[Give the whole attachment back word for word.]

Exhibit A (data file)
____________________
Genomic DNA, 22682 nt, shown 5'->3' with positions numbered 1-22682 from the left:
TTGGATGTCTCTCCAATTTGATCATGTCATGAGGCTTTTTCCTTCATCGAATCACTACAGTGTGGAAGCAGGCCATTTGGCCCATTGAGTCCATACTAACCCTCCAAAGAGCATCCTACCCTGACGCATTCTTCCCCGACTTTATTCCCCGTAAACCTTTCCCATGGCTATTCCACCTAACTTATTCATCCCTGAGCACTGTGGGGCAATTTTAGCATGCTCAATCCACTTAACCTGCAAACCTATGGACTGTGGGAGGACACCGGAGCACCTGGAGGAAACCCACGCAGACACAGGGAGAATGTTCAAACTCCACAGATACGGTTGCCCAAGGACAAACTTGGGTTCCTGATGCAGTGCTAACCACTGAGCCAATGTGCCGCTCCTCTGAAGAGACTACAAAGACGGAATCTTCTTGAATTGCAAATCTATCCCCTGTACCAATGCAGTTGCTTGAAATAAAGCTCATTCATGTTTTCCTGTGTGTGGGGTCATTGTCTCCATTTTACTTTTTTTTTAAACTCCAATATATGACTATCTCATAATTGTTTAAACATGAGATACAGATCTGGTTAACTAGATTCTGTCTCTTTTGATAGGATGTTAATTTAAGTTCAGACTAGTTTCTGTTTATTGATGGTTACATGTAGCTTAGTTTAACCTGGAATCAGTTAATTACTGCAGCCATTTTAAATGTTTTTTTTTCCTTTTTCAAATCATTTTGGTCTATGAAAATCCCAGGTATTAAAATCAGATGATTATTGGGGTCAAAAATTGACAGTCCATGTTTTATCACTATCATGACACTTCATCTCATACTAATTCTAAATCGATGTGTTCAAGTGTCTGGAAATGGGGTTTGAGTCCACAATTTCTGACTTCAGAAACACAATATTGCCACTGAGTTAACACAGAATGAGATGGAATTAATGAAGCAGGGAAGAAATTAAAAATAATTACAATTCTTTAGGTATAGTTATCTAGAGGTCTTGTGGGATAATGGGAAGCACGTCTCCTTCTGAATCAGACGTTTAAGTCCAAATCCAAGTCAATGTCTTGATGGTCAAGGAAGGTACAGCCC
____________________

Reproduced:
Genomic DNA, 22682 nt, shown 5'->3' with positions numbered 1-22682 from the left:
TTGGATGTCTCTCCAATTTGATCATGTCATGAGGCTTTTTCCTTCATCGAATCACTACAGTGTGGAAGCAGGCCATTTGGCCCATTGAGTCCATACTAACCCTCCAAAGAGCATCCTACCCTGACGCATTCTTCCCCGACTTTATTCCCCGTAAACCTTTCCCATGGCTATTCCACCTAACTTATTCATCCCTGAGCACTGTGGGGCAATTTTAGCATGCTCAATCCACTTAACCTGCAAACCTATGGACTGTGGGAGGACACCGGAGCACCTGGAGGAAACCCACGCAGACACAGGGAGAATGTTCAAACTCCACAGATACGGTTGCCCAAGGACAAACTTGGGTTCCTGATGCAGTGCTAACCACTGAGCCAATGTGCCGCTCCTCTGAAGAGACTACAAAGACGGAATCTTCTTGAATTGCAAATCTATCCCCTGTACCAATGCAGTTGCTTGAAATAAAGCTCATTCATGTTTTCCTGTGTGTGGGGTCATTGTCTCCATTTTACTTTTTTTTTAAACTCCAATATATGACTATCTCATAATTGTTTAAACATGAGATACAGATCTGGTTAACTAGATTCTGTCTCTTTTGATAGGATGTTAATTTAAGTTCAGACTAGTTTCTGTTTATTGATGGTTACATGTAGCTTAGTTTAACCTGGAATCAGTTAATTACTGCAGCCATTTTAAATGTTTTTTTTTCCTTTTTCAAATCATTTTGGTCTATGAAAATCCCAGGTATTAAAATCAGATGATTATTGGGGTCAAAAATTGACAGTCCATGTTTTATCACTATCATGACACTTCATCTCATACTAATTCTAAATCGATGTGTTCAAGTGTCTGGAAATGGGGTTTGAGTCCACAATTTCTGACTTCAGAAACACAATATTGCCACTGAGTTAACACAGAATGAGATGGAATTAATGAAGCAGGGAAGAAATTAAAAATAATTACAATTCTTTAGGTATAGTTATCTAGAGGTCTTGTGGGATAATGGGAAGCACGTCTCCTTCTGAATCAGACGTTTAAGTCCAAATCCAAGTCAATGTCTTGATGGTCAAGGAAGGTACAGCCC